NEW YORK–Never before in English, Armenian Golgotha is the most comprehensive and dramatic eyewitness account of the twentieth century’s first genocide. It sheds light on the Armenian Genocide as no other book has done.
On April 24, 1915, Grigoris Balakian, an Armenian Apostolic priest, was arrested along with some 250 other intellectuals and leaders of Constantinople’s Armenian community. During the next four years, he bears witness to the countless deportation caravans of Armenia’s, tortured, raped, or slaughtered and subsequently mutilated on their way to death in the Syrian deserts; through the testimony of many survivors, foreign witnesses, and Turkish officials involved in the extermination; and also to some brave, righteous Turks and their German allies who resisted secret extermination orders.
Miraculously, Balakian manages to escape, and his flight–through forest and over mountain, in disguise as a railroad worker and then as a German’soldier–is a suspenseful, harrowing odyssey that makes possible his singular testimony.
Advance praise for Armenian Golgotha speaks to the memoir’s great historical importance as well as to Balakian’s gripping eyewitness narrative.
“Read this heartbreaking book. Armenian Golgotha describes the suffering, agony, and massacre of innumerable Armenian families almost a century ago; its memory must remain a lesson for more than one generation,” said Ellie Wiesel.
“Grigoris Balakian’s Armenian Golgotha is a powerful, moving account of the Armenian Genocide, a story that needs to be known, and is told here with a sweep of experience and wealth of detail that is as disturbing as it is irrefutable,” said Sir Martin Gilbert.
“In this extraordinary account, Grigoris Balakian makes astute psychological observations about himself and his fellow prisoners, and equally astute interpretations of the behavior of Turkish perpetrators and German collaborators in the Armenian Genocide,” explained Robert Jay Lifton, author of The Nazi Doctors: Medical Killing and the Psychology of Genocide. “His writing is clear and compelling, as rendered in sensitive translation. He has a keen sense of history, and his extensive travels enable him to record a tragic European panorama. This book will become a classic, both for its depiction of a much denied genocide and its humane and brilliant witness to what human beings can endure and overcome.”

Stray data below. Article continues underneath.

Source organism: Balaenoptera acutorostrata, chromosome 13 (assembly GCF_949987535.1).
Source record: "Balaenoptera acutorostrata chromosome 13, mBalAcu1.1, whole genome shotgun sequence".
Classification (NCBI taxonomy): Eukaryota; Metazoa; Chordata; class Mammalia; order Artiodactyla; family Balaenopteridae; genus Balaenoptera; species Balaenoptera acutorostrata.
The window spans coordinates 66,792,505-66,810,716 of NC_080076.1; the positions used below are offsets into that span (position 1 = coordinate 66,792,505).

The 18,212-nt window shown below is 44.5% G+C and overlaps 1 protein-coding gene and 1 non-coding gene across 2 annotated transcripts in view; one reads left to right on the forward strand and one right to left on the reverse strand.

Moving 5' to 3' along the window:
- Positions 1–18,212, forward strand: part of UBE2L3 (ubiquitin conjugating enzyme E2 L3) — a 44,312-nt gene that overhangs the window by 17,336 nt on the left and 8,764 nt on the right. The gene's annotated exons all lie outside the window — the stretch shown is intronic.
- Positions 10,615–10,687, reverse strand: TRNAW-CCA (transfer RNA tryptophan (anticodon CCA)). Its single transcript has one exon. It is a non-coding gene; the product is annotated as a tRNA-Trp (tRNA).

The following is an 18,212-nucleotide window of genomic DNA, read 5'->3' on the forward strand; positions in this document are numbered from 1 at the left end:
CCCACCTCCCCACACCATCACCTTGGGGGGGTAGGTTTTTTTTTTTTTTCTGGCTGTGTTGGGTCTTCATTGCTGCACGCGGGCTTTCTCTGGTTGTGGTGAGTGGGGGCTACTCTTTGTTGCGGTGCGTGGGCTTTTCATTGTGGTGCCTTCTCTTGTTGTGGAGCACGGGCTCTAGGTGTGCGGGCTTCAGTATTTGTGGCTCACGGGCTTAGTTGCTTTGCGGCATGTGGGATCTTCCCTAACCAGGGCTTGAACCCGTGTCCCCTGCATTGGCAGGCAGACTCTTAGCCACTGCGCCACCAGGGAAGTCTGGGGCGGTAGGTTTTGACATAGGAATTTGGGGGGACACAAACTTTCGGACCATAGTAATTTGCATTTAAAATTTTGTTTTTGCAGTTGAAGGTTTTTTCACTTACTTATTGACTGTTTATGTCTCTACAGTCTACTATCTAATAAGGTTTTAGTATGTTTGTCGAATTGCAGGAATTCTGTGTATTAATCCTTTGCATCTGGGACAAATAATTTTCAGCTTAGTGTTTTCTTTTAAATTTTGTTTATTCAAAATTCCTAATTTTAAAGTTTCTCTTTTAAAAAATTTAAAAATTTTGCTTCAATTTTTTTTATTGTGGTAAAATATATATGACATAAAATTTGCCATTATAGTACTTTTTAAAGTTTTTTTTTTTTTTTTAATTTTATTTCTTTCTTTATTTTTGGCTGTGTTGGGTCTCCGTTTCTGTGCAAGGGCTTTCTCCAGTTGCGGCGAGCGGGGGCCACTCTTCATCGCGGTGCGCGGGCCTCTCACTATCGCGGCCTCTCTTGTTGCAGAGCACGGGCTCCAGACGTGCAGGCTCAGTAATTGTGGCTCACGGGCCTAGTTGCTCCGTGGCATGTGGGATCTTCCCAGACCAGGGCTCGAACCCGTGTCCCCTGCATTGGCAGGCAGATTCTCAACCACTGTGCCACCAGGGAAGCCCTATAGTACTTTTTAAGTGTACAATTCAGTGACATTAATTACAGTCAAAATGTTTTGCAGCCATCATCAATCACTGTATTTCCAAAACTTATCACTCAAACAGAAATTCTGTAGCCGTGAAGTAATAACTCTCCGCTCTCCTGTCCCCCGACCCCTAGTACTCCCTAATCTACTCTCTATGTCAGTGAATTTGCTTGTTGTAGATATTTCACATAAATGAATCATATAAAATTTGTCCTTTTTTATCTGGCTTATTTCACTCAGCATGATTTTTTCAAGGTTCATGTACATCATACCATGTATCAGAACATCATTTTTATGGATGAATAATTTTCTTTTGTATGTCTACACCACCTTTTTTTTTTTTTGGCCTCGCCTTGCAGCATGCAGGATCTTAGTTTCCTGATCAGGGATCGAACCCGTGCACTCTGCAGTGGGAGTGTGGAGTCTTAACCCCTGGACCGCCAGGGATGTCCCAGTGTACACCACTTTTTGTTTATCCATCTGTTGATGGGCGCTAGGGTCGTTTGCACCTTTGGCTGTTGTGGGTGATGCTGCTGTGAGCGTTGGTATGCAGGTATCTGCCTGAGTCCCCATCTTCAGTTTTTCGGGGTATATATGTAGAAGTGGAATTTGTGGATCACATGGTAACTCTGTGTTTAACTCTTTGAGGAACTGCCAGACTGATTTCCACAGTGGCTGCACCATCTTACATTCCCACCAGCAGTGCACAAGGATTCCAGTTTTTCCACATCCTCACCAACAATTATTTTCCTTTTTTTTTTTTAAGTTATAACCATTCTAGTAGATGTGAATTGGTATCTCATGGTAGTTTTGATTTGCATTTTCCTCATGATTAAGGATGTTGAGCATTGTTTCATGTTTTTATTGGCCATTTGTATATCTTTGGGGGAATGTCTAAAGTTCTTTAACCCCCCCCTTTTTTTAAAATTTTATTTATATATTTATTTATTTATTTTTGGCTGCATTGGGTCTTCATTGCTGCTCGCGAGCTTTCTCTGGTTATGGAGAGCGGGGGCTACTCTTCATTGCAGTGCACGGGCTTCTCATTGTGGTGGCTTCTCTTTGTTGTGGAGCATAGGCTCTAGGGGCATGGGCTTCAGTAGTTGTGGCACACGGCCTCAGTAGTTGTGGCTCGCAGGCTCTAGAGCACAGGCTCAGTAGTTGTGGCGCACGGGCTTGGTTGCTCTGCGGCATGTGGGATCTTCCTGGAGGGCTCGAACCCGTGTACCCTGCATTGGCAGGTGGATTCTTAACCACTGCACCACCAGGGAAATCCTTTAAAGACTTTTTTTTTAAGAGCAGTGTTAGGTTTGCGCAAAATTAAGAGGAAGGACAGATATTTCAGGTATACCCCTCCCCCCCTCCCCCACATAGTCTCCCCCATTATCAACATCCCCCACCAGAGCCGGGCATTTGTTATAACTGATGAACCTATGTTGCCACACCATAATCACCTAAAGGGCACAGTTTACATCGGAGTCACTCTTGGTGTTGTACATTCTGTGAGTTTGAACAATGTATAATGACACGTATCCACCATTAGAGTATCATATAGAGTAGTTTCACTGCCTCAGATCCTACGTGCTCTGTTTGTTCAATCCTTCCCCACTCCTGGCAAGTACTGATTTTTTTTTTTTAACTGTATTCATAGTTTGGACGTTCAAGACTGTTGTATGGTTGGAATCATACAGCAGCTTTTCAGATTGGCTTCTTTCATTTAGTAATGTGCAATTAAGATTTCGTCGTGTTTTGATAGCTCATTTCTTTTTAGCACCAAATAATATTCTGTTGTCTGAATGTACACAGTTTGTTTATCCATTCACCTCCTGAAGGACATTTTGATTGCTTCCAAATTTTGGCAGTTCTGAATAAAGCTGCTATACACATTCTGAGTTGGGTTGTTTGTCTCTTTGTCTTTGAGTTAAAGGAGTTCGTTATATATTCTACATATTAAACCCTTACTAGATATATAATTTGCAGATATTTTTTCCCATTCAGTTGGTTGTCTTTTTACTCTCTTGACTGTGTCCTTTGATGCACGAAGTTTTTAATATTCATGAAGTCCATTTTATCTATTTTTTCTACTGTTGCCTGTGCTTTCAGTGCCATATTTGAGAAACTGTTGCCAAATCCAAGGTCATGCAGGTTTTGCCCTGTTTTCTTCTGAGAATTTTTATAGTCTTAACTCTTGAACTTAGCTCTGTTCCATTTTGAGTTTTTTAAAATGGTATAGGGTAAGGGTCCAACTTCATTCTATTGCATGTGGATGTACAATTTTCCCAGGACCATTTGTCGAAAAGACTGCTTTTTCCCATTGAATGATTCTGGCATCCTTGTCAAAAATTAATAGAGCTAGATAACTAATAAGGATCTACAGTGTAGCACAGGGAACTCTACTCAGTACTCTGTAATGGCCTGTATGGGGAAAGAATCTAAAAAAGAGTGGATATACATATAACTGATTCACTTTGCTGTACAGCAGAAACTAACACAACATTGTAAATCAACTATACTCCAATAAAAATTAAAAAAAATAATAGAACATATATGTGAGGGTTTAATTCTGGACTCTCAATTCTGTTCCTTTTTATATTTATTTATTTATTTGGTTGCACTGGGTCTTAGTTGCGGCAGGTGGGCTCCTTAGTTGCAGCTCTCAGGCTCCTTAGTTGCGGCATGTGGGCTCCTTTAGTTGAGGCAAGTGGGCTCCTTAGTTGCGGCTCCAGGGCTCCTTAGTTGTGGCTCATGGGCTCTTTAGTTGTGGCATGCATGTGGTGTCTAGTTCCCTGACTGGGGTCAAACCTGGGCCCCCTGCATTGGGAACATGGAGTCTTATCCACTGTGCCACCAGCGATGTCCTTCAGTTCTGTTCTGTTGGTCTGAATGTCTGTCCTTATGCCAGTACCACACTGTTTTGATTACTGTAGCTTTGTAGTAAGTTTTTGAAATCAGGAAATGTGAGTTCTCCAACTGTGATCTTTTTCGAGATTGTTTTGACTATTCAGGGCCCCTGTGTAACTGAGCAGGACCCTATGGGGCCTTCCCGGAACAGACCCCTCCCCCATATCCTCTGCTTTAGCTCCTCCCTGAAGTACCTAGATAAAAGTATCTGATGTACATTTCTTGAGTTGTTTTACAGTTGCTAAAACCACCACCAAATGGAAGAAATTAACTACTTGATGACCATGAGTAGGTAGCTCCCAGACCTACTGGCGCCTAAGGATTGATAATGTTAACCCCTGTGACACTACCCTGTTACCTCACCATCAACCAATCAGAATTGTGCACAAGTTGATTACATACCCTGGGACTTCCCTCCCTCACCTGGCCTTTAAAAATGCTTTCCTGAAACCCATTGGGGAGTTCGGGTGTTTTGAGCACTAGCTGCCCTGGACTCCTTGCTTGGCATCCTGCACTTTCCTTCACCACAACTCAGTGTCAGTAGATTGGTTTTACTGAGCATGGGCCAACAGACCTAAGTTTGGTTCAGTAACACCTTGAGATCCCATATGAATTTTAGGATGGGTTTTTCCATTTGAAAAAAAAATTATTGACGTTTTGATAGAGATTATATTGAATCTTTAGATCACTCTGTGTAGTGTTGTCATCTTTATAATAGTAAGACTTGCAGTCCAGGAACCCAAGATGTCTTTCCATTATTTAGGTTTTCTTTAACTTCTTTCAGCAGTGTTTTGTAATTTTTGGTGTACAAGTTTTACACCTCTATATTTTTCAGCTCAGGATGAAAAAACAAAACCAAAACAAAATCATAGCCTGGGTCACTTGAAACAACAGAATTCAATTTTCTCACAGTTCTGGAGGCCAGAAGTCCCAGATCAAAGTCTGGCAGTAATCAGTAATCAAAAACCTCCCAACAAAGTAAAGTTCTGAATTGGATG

“The translation and publication of Armenian Golgotha in English is long overdue. It constitutes a thundering proof that those who deny the Armenian Genocide are engaged in a massive deception,” said Deborah E. Lipstadt, author of Denying the Holocaust: The Growing Assault on Truth and Memory
“The first English translation of a seminal personal account of the first modern genocide;Balakian survived to write this memoir, which combines extensive research, an account of his own experiences and testimony from eyewitnesses, both victims and perpetrators. Poet, memoirist and Armenian holocaust historian Peter Balakian, Grigoris’s great-nephew, collaborated with professional translator Sevag to render the blistering Armenian text into modern English,” said the Kirkus Reviews.
The recovery of Armenian Golgotha is also an extraordinary story. Since it had been published in 1922 it had remained available only in Armenian, and it wasn’t until 1991 that Peter Balakian first learned of his uncle’s memoir through a chain of circumstances he describes in his prize-winning memoir Black Dog of Fate (just reissued in a 10th anniversary edition). After a ten-year translation and editing project, now Peter Balakian with Aris Sevag has brought this story into an elegant edition in English.
Full of shrewd insights into the political, historical, and cultural context of the Armenian Genocide–the template for the subsequent genocides that cast a shadow across the twentieth century and beyond–Armenian Golgotha is destined to become a classic of survivor literature.